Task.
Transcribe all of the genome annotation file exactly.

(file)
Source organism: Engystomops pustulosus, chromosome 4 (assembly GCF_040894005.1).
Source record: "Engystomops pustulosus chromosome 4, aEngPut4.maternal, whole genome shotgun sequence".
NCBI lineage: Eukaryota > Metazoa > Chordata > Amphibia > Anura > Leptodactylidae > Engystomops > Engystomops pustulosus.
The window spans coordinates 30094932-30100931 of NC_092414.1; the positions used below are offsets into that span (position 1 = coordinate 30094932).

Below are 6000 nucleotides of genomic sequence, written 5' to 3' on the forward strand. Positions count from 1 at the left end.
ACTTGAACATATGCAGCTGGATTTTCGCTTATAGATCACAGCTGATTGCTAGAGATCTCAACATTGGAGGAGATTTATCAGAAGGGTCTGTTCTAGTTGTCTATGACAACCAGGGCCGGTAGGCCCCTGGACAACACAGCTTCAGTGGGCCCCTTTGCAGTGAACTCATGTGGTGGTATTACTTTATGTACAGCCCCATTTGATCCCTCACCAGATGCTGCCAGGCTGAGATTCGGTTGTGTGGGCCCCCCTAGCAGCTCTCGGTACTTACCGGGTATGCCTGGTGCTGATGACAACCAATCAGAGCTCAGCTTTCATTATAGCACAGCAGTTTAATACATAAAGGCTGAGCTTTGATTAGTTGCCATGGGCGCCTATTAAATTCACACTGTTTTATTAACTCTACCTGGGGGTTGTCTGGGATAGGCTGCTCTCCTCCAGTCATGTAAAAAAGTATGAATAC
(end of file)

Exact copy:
Source organism: Engystomops pustulosus, chromosome 4 (assembly GCF_040894005.1).
Source record: "Engystomops pustulosus chromosome 4, aEngPut4.maternal, whole genome shotgun sequence".
NCBI lineage: Eukaryota > Metazoa > Chordata > Amphibia > Anura > Leptodactylidae > Engystomops > Engystomops pustulosus.
The window spans coordinates 30094932-30100931 of NC_092414.1; the positions used below are offsets into that span (position 1 = coordinate 30094932).

Below are 6000 nucleotides of genomic sequence, written 5' to 3' on the forward strand. Positions count from 1 at the left end.
ACTTGAACATATGCAGCTGGATTTTCGCTTATAGATCACAGCTGATTGCTAGAGATCTCAACATTGGAGGAGATTTATCAGAAGGGTCTGTTCTAGTTGTCTATGACAACCAGGGCCGGTAGGCCCCTGGACAACACAGCTTCAGTGGGCCCCTTTGCAGTGAACTCATGTGGTGGTATTACTTTATGTACAGCCCCATTTGATCCCTCACCAGATGCTGCCAGGCTGAGATTCGGTTGTGTGGGCCCCCCTAGCAGCTCTCGGTACTTACCGGGTATGCCTGGTGCTGATGACAACCAATCAGAGCTCAGCTTTCATTATAGCACAGCAGTTTAATACATAAAGGCTGAGCTTTGATTAGTTGCCATGGGCGCCTATTAAATTCACACTGTTTTATTAACTCTACCTGGGGGTTGTCTGGGATAGGCTGCTCTCCTCCAGTCATGTAAAAAAGTATGAATAC